Diagnostic Accuracy of Non-Invasive Thermal Evaluation of Ventriculoperitoneal Shunt Flow in Shunt Malfunction

Neurosurgery 87:939–948, 2020

Thermal flow evaluation (TFE) is a non-invasive method to assess ventriculoperitoneal shunt function. Flow detected by TFE is a negative predictor of the need for revision surgery. Further optimization of testing protocols, evaluation in multiple centers, and integration with clinical and imaging impressions prompted the current study.

OBJECTIVE: To compare the diagnostic accuracy of 2 TFE protocols, with micropumper (TFE+MP) or without (TFE-only), to neuro-imaging in patients emergently presenting with symptoms concerning for shunt malfunction.

METHODS: We performed a prospective multicenter operator-blinded trial of a consecutive series of patients who underwent evaluation for shunt malfunction. TFE was performed, and preimaging clinician impressions and imaging results were recorded. The primary outcome was shunt obstruction requiring neurosurgical revision within 7 d. Noninferiority of the sensitivity of TFE vs neuro-imaging for detecting shunt obstruction was tested using a prospectively determined a priori margin of −2.5%.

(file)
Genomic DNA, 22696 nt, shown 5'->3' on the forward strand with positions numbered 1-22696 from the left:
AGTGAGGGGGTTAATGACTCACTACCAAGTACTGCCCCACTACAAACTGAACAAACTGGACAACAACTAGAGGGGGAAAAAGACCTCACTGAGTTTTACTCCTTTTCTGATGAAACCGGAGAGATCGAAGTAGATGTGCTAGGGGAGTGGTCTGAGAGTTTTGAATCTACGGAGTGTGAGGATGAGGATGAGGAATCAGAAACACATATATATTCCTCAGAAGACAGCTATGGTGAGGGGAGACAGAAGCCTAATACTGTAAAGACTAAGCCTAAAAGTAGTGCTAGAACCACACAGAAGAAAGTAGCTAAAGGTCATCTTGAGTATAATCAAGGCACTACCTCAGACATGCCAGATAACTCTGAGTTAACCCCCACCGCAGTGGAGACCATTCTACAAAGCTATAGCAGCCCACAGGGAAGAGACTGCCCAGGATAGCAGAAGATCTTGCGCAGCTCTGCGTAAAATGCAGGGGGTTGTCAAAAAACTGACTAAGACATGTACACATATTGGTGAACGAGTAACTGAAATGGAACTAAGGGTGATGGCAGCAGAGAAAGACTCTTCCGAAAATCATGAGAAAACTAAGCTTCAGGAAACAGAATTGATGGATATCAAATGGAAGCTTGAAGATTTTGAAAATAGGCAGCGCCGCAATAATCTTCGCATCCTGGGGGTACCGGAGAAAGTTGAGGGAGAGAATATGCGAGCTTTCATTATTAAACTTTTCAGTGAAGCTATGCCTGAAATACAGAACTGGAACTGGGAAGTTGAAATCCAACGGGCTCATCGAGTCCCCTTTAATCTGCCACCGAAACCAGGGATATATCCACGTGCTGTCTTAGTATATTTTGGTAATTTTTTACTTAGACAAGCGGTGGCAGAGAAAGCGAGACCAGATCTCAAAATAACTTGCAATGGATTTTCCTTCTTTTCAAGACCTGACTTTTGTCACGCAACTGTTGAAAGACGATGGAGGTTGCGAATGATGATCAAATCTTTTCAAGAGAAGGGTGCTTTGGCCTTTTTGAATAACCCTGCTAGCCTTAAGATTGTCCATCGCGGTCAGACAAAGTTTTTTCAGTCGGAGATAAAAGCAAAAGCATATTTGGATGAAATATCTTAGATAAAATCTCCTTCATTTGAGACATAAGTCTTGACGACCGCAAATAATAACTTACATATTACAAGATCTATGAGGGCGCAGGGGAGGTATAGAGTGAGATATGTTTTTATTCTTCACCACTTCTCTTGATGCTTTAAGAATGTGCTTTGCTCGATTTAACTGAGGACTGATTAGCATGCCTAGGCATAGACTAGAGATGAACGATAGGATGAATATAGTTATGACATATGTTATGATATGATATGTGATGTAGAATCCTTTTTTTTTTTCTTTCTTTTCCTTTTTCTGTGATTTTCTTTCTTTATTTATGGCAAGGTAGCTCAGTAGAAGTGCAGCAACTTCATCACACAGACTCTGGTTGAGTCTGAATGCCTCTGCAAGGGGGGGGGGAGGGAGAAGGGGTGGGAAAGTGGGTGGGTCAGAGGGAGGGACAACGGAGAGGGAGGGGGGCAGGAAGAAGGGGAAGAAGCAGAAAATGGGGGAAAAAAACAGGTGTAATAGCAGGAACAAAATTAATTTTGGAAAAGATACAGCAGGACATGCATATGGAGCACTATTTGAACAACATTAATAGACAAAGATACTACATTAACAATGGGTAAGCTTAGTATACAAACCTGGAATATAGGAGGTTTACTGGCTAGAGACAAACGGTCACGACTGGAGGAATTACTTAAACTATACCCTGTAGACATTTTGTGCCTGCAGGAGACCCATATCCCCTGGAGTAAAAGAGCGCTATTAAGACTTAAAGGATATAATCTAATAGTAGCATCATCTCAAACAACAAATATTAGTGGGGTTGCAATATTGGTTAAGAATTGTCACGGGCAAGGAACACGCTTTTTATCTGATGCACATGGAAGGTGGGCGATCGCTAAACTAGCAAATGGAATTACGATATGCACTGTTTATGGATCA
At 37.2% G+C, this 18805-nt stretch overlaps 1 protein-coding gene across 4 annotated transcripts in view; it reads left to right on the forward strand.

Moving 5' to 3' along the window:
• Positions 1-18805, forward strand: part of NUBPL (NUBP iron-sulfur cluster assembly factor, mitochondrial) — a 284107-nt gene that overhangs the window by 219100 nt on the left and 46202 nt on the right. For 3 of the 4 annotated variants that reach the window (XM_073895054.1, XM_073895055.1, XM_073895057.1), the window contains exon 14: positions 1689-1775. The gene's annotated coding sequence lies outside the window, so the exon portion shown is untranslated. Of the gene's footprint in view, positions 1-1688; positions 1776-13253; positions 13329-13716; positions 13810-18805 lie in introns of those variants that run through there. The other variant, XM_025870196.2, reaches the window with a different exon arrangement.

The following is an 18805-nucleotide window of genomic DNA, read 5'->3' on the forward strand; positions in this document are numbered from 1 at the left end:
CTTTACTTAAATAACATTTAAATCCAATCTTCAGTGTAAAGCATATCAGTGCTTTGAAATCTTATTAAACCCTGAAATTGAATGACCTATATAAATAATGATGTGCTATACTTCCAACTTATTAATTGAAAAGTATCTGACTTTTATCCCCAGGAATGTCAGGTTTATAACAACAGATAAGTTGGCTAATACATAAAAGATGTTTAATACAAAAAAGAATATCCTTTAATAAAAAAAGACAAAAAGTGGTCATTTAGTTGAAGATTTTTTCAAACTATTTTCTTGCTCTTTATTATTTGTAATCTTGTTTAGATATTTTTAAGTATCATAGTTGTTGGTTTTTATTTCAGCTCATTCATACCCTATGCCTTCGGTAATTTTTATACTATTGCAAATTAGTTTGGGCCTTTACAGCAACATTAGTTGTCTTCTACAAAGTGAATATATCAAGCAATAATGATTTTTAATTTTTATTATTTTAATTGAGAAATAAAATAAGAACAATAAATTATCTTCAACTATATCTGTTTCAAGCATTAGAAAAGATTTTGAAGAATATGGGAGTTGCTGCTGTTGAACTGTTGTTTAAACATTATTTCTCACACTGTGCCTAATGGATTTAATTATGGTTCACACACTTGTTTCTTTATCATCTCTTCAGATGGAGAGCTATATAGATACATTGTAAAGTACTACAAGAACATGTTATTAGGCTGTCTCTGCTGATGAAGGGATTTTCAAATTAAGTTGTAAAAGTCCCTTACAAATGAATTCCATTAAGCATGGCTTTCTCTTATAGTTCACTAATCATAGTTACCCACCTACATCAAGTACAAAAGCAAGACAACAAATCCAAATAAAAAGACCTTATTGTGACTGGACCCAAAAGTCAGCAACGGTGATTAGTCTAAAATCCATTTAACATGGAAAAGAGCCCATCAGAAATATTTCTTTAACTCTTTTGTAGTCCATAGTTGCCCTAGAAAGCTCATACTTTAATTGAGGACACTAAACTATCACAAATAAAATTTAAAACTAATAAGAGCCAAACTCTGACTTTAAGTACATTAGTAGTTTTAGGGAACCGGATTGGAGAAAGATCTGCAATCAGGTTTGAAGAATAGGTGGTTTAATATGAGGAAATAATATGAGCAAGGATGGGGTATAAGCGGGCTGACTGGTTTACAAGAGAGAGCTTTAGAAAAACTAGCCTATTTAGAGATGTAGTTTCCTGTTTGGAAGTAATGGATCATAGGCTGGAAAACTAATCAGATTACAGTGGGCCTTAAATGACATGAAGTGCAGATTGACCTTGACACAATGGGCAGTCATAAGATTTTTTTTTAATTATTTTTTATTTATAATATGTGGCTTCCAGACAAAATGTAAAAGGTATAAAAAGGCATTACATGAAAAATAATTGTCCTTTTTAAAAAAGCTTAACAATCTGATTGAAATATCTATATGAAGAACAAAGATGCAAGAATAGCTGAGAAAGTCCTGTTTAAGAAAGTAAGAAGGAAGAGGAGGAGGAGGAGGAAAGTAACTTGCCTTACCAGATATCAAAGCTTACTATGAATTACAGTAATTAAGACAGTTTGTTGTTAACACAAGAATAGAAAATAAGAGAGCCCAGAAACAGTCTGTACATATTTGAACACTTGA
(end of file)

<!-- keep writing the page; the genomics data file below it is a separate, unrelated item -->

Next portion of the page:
RESULTS: We enrolled 406 patients at 10 centers. Of these, 68/348 (20%) evaluated with TFE+MP and 30/215 (14%) with TFE-only had shunt obstruction. The sensitivity for detecting obstruction was 100% (95% CI: 88%-100%) for TFE-only, 90% (95% CI: 80%-96%) for TFE+MP, 76% (95% CI: 65%-86%) for imaging in TFE+MP cohort, and 77%(95% CI: 58%- 90%) for imaging in the TFE-only cohort. Difference in sensitivities between TFE methods and imaging did not exceed the non-inferiority margin.

CONCLUSION: TFE is non-inferior to imaging in ruling out shunt malfunction and may help avoid imaging and other steps. For this purpose, TFE only is favored over TFE+MP.